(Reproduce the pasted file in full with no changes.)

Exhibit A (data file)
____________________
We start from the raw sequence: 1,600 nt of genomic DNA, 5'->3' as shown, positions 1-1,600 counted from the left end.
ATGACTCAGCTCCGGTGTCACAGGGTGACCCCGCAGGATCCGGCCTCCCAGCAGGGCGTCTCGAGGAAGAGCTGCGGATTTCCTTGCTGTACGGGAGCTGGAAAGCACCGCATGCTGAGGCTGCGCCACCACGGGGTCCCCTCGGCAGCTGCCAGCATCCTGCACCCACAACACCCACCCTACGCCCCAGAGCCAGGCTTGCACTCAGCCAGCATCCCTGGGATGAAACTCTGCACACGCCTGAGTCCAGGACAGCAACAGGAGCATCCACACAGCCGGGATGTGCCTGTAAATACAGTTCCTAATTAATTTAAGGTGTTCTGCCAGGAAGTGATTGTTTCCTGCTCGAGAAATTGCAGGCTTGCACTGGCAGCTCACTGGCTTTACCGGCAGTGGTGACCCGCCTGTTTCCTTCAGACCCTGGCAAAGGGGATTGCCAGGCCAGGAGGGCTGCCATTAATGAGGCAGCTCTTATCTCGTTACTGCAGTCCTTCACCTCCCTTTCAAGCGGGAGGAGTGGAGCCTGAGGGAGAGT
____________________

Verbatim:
We start from the raw sequence: 1,600 nt of genomic DNA, 5'->3' as shown, positions 1-1,600 counted from the left end.
ATGACTCAGCTCCGGTGTCACAGGGTGACCCCGCAGGATCCGGCCTCCCAGCAGGGCGTCTCGAGGAAGAGCTGCGGATTTCCTTGCTGTACGGGAGCTGGAAAGCACCGCATGCTGAGGCTGCGCCACCACGGGGTCCCCTCGGCAGCTGCCAGCATCCTGCACCCACAACACCCACCCTACGCCCCAGAGCCAGGCTTGCACTCAGCCAGCATCCCTGGGATGAAACTCTGCACACGCCTGAGTCCAGGACAGCAACAGGAGCATCCACACAGCCGGGATGTGCCTGTAAATACAGTTCCTAATTAATTTAAGGTGTTCTGCCAGGAAGTGATTGTTTCCTGCTCGAGAAATTGCAGGCTTGCACTGGCAGCTCACTGGCTTTACCGGCAGTGGTGACCCGCCTGTTTCCTTCAGACCCTGGCAAAGGGGATTGCCAGGCCAGGAGGGCTGCCATTAATGAGGCAGCTCTTATCTCGTTACTGCAGTCCTTCACCTCCCTTTCAAGCGGGAGGAGTGGAGCCTGAGGGAGAGT